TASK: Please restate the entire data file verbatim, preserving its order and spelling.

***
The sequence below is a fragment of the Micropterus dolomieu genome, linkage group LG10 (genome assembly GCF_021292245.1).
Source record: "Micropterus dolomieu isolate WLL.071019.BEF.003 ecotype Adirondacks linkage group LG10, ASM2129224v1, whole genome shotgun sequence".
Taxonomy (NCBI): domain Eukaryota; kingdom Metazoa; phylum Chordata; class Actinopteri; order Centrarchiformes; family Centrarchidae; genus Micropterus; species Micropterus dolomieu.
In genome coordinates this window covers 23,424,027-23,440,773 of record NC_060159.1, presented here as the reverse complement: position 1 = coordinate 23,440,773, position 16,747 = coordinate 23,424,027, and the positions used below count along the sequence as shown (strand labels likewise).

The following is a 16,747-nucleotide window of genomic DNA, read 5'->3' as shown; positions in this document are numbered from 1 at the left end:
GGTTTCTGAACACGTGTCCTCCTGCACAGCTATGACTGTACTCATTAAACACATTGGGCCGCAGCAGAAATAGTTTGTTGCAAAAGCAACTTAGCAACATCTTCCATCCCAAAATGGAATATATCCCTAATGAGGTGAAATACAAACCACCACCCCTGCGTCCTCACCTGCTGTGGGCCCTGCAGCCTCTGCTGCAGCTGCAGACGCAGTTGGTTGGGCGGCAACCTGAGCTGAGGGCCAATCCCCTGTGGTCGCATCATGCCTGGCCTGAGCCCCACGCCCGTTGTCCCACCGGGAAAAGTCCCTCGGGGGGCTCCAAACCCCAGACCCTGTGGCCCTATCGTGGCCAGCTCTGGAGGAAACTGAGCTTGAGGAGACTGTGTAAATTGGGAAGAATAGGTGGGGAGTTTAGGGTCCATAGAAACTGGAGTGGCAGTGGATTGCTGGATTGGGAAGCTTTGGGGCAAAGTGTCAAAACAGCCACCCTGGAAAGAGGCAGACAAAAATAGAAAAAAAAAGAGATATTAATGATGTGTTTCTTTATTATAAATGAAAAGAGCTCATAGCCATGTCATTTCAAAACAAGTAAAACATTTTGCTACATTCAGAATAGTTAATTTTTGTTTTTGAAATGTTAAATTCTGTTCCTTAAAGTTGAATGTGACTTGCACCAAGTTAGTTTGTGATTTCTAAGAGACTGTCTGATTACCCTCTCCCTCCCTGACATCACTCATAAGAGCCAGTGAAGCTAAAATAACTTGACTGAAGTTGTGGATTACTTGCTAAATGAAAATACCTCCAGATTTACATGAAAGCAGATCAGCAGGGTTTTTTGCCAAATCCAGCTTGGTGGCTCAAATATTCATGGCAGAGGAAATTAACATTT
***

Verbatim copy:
The sequence below is a fragment of the Micropterus dolomieu genome, linkage group LG10 (genome assembly GCF_021292245.1).
Source record: "Micropterus dolomieu isolate WLL.071019.BEF.003 ecotype Adirondacks linkage group LG10, ASM2129224v1, whole genome shotgun sequence".
Taxonomy (NCBI): domain Eukaryota; kingdom Metazoa; phylum Chordata; class Actinopteri; order Centrarchiformes; family Centrarchidae; genus Micropterus; species Micropterus dolomieu.
In genome coordinates this window covers 23,424,027-23,440,773 of record NC_060159.1, presented here as the reverse complement: position 1 = coordinate 23,440,773, position 16,747 = coordinate 23,424,027, and the positions used below count along the sequence as shown (strand labels likewise).

The following is a 16,747-nucleotide window of genomic DNA, read 5'->3' as shown; positions in this document are numbered from 1 at the left end:
GGTTTCTGAACACGTGTCCTCCTGCACAGCTATGACTGTACTCATTAAACACATTGGGCCGCAGCAGAAATAGTTTGTTGCAAAAGCAACTTAGCAACATCTTCCATCCCAAAATGGAATATATCCCTAATGAGGTGAAATACAAACCACCACCCCTGCGTCCTCACCTGCTGTGGGCCCTGCAGCCTCTGCTGCAGCTGCAGACGCAGTTGGTTGGGCGGCAACCTGAGCTGAGGGCCAATCCCCTGTGGTCGCATCATGCCTGGCCTGAGCCCCACGCCCGTTGTCCCACCGGGAAAAGTCCCTCGGGGGGCTCCAAACCCCAGACCCTGTGGCCCTATCGTGGCCAGCTCTGGAGGAAACTGAGCTTGAGGAGACTGTGTAAATTGGGAAGAATAGGTGGGGAGTTTAGGGTCCATAGAAACTGGAGTGGCAGTGGATTGCTGGATTGGGAAGCTTTGGGGCAAAGTGTCAAAACAGCCACCCTGGAAAGAGGCAGACAAAAATAGAAAAAAAAAGAGATATTAATGATGTGTTTCTTTATTATAAATGAAAAGAGCTCATAGCCATGTCATTTCAAAACAAGTAAAACATTTTGCTACATTCAGAATAGTTAATTTTTGTTTTTGAAATGTTAAATTCTGTTCCTTAAAGTTGAATGTGACTTGCACCAAGTTAGTTTGTGATTTCTAAGAGACTGTCTGATTACCCTCTCCCTCCCTGACATCACTCATAAGAGCCAGTGAAGCTAAAATAACTTGACTGAAGTTGTGGATTACTTGCTAAATGAAAATACCTCCAGATTTACATGAAAGCAGATCAGCAGGGTTTTTTGCCAAATCCAGCTTGGTGGCTCAAATATTCATGGCAGAGGAAATTAACATTT